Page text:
9 Ways to Stretch Your Back-to-School Budget
Shopping for all the things you need to get back to school—books, supplies, clothes, and more—can put a serious dent in your budget. For the 2013-2014 school year, educators spent an average of $513 out-of-pocket on classroom supplies, instructional materials and other work-related purchases, says Marci Hansen, CMO for SheerID, a company that verifies teacher and faculty credentials. The finding came from last year’s survey of teachers, in partnership with Agile Education Marketing.
It pays to look for deals, coupons, special offers and tools that help you trim the cost of shopping a little—or a lot.
Here are nine tips from NEA Member Benefits. to get you back to school without blowing your budget.
1. Shop educator-specific sites
“As educators work tirelessly to prepare students to become career and college ready, the last thing they should have to worry about is whether they can afford the learning materials that are vital for academic achievement,” says Kate Whiting, CEO of Educents, an online marketplace for affordable educational products.
She notes half of the $3.2 billion that public school teachers spent on instructional materials in the 2012-2013 school year—$1.6 billion—came out of teachers’ own pockets, according to a study by the National School Supply and Equipment Association (NSSEA).
“Our mission with Educents is to provide reasonably priced K-12 curriculum products that challenge educational inequity,” says Whiting. Educators typically wait up to three months to get the classroom materials they need. Educents makes it possible to get them within three to five business days—and reduce out-of-pocket costs—by working with the schools directly, she explains. “And it’s working.” In just two years, they’ve saved educators more than $15 million and have helped more many teachers gain access to affordable educational materials.
2. Share your wish list
If you hand out a classroom “wish list” to tell parents what you need, save on time and copying by posting your list online, suggests Kathryn Lagden, who works for TeacherLists.com and is vice president of strategy for the site’s parent company, School Family Media.
“Declining school budgets make it more and more necessary for teachers to figure out creative solutions to keep try to their classrooms supplied,” Lagden adds. She says TeacherLists.com is a free service that makes posting and sharing wish lists “really simple and effective.”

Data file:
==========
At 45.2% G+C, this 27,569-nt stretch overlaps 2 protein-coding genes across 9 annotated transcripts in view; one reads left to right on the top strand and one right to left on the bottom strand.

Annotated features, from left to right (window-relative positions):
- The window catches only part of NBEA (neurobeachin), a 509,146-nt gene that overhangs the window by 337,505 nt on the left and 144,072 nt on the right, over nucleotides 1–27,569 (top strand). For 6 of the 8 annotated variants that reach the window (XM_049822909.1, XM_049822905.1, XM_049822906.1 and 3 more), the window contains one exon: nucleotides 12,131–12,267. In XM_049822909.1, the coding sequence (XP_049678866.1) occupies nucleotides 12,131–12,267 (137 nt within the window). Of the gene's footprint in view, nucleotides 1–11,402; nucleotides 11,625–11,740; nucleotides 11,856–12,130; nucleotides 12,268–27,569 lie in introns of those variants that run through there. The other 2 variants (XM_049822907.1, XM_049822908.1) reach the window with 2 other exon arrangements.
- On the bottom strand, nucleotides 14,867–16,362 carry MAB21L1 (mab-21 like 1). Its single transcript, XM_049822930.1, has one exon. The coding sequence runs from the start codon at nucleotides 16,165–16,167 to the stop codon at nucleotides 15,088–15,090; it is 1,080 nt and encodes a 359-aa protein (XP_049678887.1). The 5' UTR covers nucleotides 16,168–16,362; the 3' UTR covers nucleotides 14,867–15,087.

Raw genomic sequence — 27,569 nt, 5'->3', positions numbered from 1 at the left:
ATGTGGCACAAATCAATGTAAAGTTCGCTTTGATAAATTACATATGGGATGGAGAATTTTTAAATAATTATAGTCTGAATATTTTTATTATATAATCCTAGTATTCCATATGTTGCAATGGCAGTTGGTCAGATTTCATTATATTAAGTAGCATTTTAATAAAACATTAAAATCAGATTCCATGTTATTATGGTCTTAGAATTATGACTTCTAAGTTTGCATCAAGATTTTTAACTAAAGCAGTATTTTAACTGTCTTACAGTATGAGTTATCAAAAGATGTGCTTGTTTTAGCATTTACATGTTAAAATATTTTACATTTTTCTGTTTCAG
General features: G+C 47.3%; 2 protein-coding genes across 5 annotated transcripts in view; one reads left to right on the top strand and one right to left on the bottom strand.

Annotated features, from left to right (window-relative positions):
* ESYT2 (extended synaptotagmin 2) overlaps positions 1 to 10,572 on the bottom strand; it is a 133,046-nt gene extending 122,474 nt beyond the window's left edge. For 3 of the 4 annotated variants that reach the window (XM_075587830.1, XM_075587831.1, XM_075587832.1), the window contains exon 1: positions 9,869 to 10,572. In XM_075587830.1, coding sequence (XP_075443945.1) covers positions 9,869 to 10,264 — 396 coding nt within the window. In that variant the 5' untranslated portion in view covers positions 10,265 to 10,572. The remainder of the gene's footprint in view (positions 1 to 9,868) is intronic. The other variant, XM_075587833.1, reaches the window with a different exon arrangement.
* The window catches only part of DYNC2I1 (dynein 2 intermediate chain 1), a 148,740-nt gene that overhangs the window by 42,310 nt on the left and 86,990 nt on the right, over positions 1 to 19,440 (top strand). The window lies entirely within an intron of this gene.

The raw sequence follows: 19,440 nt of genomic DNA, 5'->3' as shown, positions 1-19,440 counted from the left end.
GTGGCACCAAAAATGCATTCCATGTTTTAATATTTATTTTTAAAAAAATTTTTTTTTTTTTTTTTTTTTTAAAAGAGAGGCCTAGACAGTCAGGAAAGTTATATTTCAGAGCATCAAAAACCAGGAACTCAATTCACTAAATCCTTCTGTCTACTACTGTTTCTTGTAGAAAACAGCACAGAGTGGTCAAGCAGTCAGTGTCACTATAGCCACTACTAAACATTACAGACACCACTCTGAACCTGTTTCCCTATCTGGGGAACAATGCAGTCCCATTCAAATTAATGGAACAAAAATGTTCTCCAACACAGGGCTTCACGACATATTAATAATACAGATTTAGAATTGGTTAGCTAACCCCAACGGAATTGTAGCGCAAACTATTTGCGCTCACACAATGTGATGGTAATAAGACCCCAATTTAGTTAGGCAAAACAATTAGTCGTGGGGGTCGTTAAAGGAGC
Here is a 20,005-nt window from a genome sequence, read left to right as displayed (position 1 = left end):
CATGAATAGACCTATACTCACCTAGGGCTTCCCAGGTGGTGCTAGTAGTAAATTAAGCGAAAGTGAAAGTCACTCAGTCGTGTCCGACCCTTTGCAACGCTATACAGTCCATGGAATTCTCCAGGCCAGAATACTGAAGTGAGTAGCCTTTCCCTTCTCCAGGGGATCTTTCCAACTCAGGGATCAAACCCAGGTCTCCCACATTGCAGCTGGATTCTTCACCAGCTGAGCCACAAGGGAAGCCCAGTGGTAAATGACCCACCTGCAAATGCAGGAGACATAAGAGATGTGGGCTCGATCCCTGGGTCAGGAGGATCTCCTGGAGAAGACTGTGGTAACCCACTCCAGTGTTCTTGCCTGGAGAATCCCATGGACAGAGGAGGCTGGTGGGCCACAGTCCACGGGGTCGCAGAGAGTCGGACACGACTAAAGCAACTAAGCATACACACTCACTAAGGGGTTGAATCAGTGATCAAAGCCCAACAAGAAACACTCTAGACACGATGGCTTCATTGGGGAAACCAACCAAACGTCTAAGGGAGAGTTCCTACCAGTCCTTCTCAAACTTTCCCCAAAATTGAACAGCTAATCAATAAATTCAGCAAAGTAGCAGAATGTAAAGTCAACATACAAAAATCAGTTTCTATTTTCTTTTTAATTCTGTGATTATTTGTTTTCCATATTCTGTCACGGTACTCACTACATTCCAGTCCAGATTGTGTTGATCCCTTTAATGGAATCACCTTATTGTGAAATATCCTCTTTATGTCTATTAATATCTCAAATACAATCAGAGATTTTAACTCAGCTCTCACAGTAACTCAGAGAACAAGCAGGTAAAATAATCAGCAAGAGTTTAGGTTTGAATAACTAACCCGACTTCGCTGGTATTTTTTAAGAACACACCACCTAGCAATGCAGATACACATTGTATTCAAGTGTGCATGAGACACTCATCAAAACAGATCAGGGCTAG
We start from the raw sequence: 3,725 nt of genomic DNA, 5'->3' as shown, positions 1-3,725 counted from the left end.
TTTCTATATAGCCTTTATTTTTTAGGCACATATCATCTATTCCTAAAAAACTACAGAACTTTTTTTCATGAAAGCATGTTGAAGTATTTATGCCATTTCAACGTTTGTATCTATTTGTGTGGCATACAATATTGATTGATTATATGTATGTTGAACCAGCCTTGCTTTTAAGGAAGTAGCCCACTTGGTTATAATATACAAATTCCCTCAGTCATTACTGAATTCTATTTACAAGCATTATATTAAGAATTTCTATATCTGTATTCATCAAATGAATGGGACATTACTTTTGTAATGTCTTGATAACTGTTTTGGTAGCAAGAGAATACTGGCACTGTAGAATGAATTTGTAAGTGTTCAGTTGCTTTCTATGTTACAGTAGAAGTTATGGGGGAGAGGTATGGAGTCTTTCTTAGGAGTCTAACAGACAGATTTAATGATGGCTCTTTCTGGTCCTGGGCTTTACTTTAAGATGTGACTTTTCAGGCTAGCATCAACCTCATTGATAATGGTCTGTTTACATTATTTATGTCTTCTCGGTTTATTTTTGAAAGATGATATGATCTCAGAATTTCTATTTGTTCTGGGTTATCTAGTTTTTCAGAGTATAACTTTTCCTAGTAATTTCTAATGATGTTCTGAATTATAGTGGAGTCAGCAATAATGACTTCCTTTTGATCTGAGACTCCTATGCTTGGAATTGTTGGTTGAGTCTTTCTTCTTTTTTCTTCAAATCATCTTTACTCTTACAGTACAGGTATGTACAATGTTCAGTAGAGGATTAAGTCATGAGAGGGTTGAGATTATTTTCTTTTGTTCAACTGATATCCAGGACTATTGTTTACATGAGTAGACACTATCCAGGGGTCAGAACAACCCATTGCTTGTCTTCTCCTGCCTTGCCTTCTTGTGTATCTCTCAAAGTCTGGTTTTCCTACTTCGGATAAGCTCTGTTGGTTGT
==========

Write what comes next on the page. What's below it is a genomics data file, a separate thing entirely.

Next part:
Right now, there are more than 600,000 (teacher) lists on the site, Lagden says. The most often requested items are basic supplies such as tissues, markers, paper towels, and re-sealable bags.
Lists can be posted for individual classrooms or the entire schools. Make your list, post it once, then maintain or update it as needed. Parents can access your list instantly on their computers or smartphone while shopping in stores, or on any device, any time.
3. Ask for donations
Join a gifts-in-kind organization like the National Association for the Exchange of Industrial Resources, suggests NAIER president and CEO Gary C. Smith. NAEIR collects donations of new merchandise from US corporations such as Microsoft, Stanley Tools, 3M, Rubbermaid and many others, and redistributes them for free to their not-for-profit members, including teachers and schools.
The donated items include free class materials, office and art supplies, janitorial supplies, sporting goods, tools, toys, software books and media, personal care items, party goods and more, Smith says. Teachers browse catalogs of available supplies and ask for what they need. Typically, members pay “a modest annual membership fee, plus nominal shipping and handling costs,” Smith says. (At time of writing, NAEIR was offering educators free membership.)
4. Go social
Shop for supplies and classroom needs online, suggests frugal living, shopping, and travel expert Jon Lal, founder and CEO of BeFrugal.com. “Sign up for emails from your favorite stores, or follow them on social media, to hear about sales as soon as they’re happening,” he suggests.